I'VE JUST SPENT A FEW hours on-line with the 900 industry, and I know I speak for all Americans, regardless of intelligence, when I say, "Is this a great country, or what?" What I encountered was the equivalent of mental bubble gum: generic information so vague as to be useless, information readily available free from other sources, and "entertainment" aimed at the level of a 12-year-old. On second thought, I'll take back that last statement. I'm not in the habit of insulting 12-year-olds.

OK, I'll admit it; I didn't try any of the sex lines. And I didn't call for any fan club information, mostly because I don't have any idea who -- or what -- these groups are. Vanilla Ice? Say, whatever happened to Simon and Garfunkel?

Here's a sample of what you can punch up on your telephone keypad:

Horoscopes. I called two horoscope lines. Sydney Omarr, at (900) 740-3999, advised me to put the past aside and seize the day. At $2 per minute, no less. Jeane Dixon Horoscopes, at (900) 988-2222, charged only 95 cents a minute and -- bless her heart -- offered a kill message before the toll charges started running. Jeane suggested that my "power and influence are growing" and urged me to exercise regularly and eat sensibly.

Entertainment. At the rate of a dollar a minute, a character named Gastroman [(900) 454-3350] regaled me with an assortment of intestinal sound effects, any of which I could have listened to for free just by entering a crowded elevator. At (900) 246-7858, a noisy and irritating Dial-an-Insult offered "humor" on the level of "Your shower head must be spewing raw sewage." (No, but I know something else that is.)

Automobile prices. The Auto Priceline, at (900) 741-CARS, asked me a series of questions about the make, model, age and condition of my car and the options it carries. Within minutes it accurately appraised the vehicle's resale value. A similar service, Used Car Prices, at (900) 446-0500, is marketed by Consumer Reports and the American Automobile Association. It, too, came up with a reasonable estimate in a reasonable stretch of time. Price for both services was $1.50 a minute. Still, I could have gotten the information free of charge from a number of public sources, including the Enoch Pratt Library.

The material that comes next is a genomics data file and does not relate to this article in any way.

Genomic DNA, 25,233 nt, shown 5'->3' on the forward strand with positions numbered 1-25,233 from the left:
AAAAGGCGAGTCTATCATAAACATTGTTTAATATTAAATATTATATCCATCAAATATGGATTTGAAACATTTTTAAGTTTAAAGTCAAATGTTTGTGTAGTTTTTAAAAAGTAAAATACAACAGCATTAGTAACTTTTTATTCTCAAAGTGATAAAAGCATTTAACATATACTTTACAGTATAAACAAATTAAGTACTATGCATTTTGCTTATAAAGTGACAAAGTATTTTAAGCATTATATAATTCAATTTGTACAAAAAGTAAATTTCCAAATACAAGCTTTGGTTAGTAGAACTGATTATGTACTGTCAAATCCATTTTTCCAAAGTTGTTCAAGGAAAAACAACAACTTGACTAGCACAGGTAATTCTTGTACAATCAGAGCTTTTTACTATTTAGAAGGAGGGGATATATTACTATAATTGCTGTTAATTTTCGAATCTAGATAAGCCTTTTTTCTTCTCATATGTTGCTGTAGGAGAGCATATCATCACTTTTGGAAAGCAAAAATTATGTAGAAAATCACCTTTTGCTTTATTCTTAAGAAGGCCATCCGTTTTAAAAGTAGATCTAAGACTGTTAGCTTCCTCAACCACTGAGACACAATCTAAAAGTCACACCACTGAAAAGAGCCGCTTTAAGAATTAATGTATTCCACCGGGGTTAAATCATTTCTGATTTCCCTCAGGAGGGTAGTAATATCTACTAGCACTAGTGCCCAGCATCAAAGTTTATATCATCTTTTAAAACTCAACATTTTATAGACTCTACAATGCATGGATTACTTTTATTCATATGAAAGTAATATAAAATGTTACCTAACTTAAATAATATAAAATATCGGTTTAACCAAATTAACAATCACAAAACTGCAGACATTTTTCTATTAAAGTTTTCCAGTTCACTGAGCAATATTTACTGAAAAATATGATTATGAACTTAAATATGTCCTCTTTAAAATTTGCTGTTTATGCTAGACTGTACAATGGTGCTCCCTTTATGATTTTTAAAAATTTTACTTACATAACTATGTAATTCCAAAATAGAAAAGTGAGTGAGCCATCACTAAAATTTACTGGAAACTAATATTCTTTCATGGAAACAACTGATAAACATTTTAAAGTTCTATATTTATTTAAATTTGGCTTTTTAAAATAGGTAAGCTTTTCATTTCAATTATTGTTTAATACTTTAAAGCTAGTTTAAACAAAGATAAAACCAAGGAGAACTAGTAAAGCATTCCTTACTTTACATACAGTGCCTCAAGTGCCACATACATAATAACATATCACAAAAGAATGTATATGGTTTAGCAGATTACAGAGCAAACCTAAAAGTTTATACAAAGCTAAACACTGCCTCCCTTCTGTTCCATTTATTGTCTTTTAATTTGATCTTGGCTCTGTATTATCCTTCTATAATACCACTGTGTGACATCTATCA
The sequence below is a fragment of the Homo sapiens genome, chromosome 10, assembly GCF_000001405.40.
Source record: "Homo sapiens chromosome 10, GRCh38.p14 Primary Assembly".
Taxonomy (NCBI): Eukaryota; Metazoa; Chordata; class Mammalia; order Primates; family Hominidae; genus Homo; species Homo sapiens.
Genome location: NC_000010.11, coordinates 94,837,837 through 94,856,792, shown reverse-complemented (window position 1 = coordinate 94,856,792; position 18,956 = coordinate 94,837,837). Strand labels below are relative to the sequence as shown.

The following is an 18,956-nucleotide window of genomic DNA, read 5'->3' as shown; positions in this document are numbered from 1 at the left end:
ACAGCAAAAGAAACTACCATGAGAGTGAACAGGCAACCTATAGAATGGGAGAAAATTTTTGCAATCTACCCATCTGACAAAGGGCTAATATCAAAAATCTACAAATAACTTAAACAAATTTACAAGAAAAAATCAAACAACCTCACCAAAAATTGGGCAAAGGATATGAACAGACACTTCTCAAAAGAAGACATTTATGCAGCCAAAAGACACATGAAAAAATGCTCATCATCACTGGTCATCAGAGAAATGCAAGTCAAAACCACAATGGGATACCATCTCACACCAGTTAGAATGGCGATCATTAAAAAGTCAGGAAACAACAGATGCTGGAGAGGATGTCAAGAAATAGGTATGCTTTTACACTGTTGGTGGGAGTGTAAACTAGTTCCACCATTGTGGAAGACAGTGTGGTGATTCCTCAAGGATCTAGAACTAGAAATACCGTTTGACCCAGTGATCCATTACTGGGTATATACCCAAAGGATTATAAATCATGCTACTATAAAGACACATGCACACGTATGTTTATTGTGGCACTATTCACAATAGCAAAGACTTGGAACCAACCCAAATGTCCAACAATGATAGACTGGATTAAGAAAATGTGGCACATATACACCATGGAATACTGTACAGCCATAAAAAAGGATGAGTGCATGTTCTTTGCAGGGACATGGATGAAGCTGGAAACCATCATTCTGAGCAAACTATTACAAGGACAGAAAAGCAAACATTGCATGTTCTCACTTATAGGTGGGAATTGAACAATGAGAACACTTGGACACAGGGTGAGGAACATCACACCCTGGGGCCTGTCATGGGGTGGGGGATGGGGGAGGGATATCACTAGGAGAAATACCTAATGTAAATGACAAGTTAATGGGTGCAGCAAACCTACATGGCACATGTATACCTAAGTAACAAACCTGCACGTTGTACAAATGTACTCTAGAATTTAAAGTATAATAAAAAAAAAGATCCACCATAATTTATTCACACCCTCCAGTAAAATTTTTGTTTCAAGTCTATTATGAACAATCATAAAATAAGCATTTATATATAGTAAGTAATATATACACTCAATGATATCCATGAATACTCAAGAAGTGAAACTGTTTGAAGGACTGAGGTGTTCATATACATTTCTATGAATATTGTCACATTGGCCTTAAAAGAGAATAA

Crossword puzzles. Dialing (900) 896-2884 bought me, at the cost of 95 cents a minute, five clues to the current crossword puzzle in TV Guide. For 75 cents for the first minute and 50 cents each additional minute, I was able to call (900) 884-CLUE for help with three answers to the New York Times Sunday crossword puzzle. But let's face it -- any adult who needs help with five TV Guide clues probably has the I.Q. score of aluminum siding anyway, and any adult who needs help with only three clues on the New York Times Sunday puzzle is out of my mental league on the other end of the scale.

Health. The PMS Line (900) USA-PMSS offered a kill message and then charged $1.50 for the first minute and 79 cents for each additional minute for recorded information about premenstrual syndrome. What I heard was vague, general information that I already knew. I could have gotten more detail and more candid advice by hanging around the lunchroom at work.

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